Privacy, Cost, And Integration Among Concerns Holding Smart Home Acceptance Back
Smart home devices are making lives easier, safer and more comfortable. Tech savvy people have already taken their smart homes to a whole new level of automation, with wide application of sensors, which automatically lock and unlock the doors, operate lights and adjusts thermostats. However, the high cost factor needs to be addressed. Gierad Laput, a Ph.D. student at Carnegie Mellon University, is working on reducing the cost of smart home devices by application of individual sensors to monitor each device. But more sensors mean poor aesthetics and cumbersome devices.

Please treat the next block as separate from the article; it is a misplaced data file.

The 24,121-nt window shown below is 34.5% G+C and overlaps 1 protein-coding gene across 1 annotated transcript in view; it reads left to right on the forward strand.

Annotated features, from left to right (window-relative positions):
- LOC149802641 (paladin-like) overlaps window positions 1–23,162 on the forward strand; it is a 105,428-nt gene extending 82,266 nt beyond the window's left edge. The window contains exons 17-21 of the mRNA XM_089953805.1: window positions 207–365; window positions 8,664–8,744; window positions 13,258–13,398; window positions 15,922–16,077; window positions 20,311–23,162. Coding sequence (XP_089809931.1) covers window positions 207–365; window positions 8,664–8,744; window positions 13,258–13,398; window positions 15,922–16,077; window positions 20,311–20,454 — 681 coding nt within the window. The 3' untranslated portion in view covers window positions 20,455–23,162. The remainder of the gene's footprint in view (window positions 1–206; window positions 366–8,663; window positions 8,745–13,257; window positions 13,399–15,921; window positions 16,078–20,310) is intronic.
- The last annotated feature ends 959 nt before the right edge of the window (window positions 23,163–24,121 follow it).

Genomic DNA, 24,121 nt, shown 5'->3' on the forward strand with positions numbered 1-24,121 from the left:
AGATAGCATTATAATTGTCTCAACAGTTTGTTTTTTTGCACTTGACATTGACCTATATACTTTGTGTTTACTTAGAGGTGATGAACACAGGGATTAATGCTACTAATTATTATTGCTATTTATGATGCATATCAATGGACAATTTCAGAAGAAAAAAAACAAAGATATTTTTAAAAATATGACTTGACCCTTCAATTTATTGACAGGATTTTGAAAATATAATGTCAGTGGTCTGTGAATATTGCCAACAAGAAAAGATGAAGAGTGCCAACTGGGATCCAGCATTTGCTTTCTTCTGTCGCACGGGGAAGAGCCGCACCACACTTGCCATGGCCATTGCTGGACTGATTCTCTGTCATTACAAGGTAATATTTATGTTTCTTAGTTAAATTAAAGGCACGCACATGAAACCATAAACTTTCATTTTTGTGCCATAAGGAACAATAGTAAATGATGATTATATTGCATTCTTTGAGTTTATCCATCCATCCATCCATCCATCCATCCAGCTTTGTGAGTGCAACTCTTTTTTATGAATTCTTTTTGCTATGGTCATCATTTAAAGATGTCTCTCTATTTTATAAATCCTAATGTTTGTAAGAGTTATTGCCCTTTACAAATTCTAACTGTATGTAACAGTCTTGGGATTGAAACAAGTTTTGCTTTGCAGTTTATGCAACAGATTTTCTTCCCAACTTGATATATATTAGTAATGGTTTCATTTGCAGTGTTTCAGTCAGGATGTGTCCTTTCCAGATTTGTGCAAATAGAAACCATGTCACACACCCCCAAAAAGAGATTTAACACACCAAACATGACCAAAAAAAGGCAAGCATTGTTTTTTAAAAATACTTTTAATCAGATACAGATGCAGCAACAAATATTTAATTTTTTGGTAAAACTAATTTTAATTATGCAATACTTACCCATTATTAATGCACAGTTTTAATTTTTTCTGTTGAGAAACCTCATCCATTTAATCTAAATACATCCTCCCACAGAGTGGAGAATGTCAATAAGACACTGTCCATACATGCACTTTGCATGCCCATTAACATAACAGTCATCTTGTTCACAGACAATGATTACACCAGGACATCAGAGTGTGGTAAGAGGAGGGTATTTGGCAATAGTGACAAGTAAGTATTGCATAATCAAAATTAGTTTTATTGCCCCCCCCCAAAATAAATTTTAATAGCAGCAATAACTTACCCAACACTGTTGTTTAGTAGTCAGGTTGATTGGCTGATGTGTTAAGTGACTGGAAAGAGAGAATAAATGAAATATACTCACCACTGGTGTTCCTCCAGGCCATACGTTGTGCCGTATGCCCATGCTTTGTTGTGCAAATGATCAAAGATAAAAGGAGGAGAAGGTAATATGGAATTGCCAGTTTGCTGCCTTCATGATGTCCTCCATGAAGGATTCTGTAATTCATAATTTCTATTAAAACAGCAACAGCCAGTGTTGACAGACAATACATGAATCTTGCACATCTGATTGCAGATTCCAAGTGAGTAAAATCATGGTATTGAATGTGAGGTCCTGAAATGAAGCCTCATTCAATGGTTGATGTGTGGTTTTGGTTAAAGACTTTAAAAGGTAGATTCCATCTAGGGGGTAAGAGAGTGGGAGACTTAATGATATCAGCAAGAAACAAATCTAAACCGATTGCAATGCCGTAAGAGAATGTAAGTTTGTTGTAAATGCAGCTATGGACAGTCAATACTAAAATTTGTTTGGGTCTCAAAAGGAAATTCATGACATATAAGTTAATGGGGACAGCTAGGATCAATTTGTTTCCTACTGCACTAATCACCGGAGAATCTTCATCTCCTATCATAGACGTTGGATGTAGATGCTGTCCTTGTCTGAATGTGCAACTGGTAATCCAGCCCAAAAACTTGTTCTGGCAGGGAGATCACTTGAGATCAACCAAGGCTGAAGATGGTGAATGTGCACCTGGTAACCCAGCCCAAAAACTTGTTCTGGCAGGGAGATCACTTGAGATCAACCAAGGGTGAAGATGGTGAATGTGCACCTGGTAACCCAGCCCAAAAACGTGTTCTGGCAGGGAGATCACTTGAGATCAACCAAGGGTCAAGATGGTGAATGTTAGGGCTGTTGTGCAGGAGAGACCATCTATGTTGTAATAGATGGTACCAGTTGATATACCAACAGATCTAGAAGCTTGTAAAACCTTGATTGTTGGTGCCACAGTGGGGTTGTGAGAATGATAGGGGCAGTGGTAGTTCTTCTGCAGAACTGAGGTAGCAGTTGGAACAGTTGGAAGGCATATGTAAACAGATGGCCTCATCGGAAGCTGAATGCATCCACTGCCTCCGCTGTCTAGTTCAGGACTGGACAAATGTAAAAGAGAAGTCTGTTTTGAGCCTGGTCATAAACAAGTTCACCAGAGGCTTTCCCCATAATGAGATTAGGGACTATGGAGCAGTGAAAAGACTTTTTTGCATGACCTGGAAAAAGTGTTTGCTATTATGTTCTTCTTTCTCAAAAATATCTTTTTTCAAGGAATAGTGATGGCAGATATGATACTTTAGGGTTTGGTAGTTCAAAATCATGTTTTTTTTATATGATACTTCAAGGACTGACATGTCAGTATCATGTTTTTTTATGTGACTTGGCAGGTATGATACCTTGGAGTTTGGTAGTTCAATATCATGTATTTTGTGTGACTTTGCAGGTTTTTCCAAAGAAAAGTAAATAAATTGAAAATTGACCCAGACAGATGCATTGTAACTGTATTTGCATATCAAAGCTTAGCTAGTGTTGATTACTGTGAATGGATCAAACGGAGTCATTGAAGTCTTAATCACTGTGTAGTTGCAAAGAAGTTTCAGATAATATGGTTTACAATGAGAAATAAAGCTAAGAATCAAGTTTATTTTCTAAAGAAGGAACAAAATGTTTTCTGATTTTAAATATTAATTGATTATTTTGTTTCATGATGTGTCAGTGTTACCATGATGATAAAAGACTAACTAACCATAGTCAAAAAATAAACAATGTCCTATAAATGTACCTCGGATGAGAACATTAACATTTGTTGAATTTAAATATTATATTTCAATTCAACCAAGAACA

Integrated sensor board has potential domestic and commercial applications. But they are coupled with major drawbacks of data privacy and cyber security vulnerability. These need to be effectively addressed for wide acceptability and scalability.
So Laput and his team wanted to see if they could build just one sensor that could monitor a whole range of activity in a room. And they did. It doesn't look like much; just a little 2-inch-square circuit board that plugs into the wall. The board senses about a dozen different facets of its environment: vibrations, sounds, light color and so on. The sensor communicates wirelessly with a computer, which interprets everything it picks up.
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